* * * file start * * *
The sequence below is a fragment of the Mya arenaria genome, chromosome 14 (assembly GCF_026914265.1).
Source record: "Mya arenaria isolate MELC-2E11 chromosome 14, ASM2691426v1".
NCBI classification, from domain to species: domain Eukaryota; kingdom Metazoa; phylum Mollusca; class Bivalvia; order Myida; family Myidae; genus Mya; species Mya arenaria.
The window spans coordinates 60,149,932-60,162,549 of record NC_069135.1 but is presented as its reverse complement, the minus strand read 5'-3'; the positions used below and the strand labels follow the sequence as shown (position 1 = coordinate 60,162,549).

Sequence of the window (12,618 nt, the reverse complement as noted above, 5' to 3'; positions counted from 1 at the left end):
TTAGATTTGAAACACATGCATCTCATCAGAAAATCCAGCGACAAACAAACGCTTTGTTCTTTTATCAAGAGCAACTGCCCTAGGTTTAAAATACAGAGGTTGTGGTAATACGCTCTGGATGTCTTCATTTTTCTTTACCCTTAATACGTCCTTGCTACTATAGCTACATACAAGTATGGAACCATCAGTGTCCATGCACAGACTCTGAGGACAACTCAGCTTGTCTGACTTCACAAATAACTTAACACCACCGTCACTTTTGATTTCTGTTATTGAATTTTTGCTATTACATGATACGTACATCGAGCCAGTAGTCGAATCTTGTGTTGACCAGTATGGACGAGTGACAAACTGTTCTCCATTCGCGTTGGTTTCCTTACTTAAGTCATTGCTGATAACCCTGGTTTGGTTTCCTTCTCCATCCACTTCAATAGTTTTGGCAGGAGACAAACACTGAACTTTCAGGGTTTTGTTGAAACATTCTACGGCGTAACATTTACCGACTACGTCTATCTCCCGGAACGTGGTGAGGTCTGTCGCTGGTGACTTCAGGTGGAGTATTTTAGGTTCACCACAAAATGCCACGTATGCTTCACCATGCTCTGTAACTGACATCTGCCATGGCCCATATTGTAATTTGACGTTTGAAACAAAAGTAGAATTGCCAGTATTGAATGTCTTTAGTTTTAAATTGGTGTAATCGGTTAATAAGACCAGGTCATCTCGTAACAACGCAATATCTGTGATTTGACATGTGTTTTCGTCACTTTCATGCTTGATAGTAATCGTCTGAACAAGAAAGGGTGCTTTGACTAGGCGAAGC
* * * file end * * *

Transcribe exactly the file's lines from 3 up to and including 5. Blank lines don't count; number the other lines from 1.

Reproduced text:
NCBI classification, from domain to species: domain Eukaryota; kingdom Metazoa; phylum Mollusca; class Bivalvia; order Myida; family Myidae; genus Mya; species Mya arenaria.
The window spans coordinates 60,149,932-60,162,549 of record NC_069135.1 but is presented as its reverse complement, the minus strand read 5'-3'; the positions used below and the strand labels follow the sequence as shown (position 1 = coordinate 60,162,549).

Sequence of the window (12,618 nt, the reverse complement as noted above, 5' to 3'; positions counted from 1 at the left end):